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Latitude: 53.1327 / 53°7'57"N
Longitude: -0.2142 / 0°12'51"W
OS Eastings: 519574.319711
OS Northings: 360998.447862
OS Grid: TF195609
Mapcode National: GBR HRZ.LNY
Mapcode Global: WHHKV.PJ67
Entry Name: Small multivallate hillfort 460m east of Old Abbey Farm
Scheduled Date: 19 March 1999
Source: Historic England
Source ID: 1017880
English Heritage Legacy ID: 29728
Civil Parish: Woodhall Spa
Traditional County: Lincolnshire
Lieutenancy Area (Ceremonial County): Lincolnshire
Church of England Parish: Woodhall Spa St Peter
Church of England Diocese: Lincoln
The monument includes the buried remains of a small multivallate hillfort
460m east of Old Abbey Farm. It is situated in a prominent position on the
western side of the Southrey gravel terrace between the rivers Witham and
Although the monument's system of ramparts has been reduced by ploughing and
can no longer be seen on the ground, the three infilled and buried ditches are
clearly visible from the air as a series of cropmarks. These cropmarks, which
are areas of enhanced growth resulting from higher levels of moisture retained
by the underlying archaeological features, have been recorded on aerial
photographs since 1948.
Orientated north west-south east, the hillfort is roughly oval in shape,
measuring about 120m long by 90m wide overall, and it is estimated that the
width of the defences between the inner and outer ditches is at least 30m.
Aerial photographs show that the outermost ditch is broken by a causeway to
the south east, aligned with a further causeway across the middle ditch. The
middle ditch is also broken to the south and at two points on the northern
arc. The innermost ditch circuit is, however, complete and access to the
central area may therefore have required a bridge. The gaps between the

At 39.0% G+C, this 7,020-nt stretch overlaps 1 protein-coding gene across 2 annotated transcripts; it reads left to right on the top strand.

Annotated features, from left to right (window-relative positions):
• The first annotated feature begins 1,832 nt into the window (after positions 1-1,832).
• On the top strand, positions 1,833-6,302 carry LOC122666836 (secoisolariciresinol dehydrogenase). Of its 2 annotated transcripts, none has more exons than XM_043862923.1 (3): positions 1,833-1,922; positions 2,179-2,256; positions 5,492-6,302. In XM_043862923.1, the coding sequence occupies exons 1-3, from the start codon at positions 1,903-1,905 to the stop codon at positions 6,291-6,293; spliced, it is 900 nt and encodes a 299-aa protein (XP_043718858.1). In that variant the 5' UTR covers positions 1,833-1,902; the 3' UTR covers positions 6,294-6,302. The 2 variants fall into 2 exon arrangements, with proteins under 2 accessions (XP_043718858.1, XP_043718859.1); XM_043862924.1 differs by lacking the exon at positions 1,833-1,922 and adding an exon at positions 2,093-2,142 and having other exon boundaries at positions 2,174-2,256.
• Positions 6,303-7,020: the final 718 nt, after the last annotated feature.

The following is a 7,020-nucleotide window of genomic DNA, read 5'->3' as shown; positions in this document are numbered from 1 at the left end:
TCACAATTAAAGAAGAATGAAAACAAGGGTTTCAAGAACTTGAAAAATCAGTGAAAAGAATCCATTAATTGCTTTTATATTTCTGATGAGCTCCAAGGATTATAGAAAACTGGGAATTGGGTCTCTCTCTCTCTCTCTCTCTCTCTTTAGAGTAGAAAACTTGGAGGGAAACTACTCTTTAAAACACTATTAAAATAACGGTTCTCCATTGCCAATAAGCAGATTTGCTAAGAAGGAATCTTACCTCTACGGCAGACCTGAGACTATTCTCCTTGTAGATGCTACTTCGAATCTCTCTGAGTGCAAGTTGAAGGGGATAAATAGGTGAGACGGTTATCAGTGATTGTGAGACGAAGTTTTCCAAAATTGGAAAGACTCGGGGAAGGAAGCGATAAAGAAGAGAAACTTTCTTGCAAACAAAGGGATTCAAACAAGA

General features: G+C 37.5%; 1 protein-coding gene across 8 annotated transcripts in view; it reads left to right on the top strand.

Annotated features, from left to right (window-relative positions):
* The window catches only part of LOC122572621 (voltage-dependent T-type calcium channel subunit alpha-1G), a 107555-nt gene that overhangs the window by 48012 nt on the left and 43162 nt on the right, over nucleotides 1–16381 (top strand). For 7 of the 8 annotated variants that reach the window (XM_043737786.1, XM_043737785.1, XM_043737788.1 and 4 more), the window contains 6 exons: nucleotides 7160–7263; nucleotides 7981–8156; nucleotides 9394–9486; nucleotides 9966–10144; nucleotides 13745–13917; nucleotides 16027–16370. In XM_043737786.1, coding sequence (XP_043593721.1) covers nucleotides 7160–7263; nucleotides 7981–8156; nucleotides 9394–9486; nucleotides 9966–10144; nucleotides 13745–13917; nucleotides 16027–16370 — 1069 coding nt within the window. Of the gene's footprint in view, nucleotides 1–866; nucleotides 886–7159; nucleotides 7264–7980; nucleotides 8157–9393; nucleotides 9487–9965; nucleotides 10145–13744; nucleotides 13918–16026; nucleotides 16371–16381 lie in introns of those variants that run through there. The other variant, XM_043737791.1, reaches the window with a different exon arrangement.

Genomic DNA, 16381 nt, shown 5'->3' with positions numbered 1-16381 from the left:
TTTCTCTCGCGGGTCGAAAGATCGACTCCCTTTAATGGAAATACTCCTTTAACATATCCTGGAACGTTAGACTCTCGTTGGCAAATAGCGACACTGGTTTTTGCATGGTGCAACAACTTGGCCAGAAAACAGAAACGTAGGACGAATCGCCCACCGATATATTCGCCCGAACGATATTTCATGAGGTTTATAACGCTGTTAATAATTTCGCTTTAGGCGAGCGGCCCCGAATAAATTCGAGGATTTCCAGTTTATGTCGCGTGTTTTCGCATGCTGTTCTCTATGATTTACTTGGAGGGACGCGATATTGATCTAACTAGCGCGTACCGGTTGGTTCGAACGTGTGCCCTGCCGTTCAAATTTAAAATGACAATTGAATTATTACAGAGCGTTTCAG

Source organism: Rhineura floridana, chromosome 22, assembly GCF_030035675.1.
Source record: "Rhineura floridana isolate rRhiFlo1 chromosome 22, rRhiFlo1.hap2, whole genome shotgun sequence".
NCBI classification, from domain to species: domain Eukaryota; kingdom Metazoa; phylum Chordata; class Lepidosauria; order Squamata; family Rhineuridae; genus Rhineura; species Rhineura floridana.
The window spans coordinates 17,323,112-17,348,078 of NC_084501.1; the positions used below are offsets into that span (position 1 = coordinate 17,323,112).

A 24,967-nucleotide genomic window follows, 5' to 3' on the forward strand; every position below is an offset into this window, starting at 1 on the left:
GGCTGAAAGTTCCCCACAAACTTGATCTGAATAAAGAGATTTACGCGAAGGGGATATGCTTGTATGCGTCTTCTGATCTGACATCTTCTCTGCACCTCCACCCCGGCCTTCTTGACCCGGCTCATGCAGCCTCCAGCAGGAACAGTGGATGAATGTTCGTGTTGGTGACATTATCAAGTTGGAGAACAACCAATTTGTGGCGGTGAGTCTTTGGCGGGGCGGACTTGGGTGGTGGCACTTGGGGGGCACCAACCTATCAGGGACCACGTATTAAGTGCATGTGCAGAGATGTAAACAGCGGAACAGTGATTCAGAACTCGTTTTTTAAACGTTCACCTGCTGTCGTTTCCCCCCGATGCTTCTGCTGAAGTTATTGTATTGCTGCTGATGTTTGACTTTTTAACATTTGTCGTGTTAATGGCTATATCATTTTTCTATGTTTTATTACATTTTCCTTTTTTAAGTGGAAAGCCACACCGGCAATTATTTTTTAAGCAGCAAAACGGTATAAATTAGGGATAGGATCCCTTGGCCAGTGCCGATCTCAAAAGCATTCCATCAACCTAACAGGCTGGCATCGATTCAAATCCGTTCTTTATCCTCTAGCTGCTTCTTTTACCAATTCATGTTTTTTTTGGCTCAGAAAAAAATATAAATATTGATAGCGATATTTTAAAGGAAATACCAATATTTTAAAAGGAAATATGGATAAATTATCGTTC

ditches would have been occupied by banks constructed from the upcast, with a
possible third bank around the edge of the interior.
No archaeological investigations have taken place at the site, but the results
of excavations at a similar monument at Tattershall Thorpe (the subject of a
separate scheduling) some 2.5km to the south east, and also on the Southrey
terrace, may provide some insights into the monument's construction and use.
These comparable Iron Age enclosures may have been used as occasional refuges
in troubled times, although their primary function was as seasonal stock
corrals, perhaps with only intermittent human occupation. The elaborate bank
and ditch defences may have served not only to contain the animals but also to
deter both predators and cattle rustlers, and the substantial earthworks may
also have been intended to reflect the status of the group.
Environmental evidence from the ditches at Tattershall Thorpe indicates that
the area was not ideal for crop cultivation, and a community whose economy and
prestige was based on stock rearing would have invested considerable time and
effort in the construction of suitable means of containment and protection of
Furthermore, the proximity of the two similar sites in the same ecosystem
implies that both shared the same primary function.
No dating evidence is yet available for this monument, but it seems likely to
have been at least broadly contemporary with that at Tattershall Thorpe, and
may even have been within the control of the same community.
The site of the monument is shown on the attached map extract.
It includes a 5 metre boundary around the archaeological features,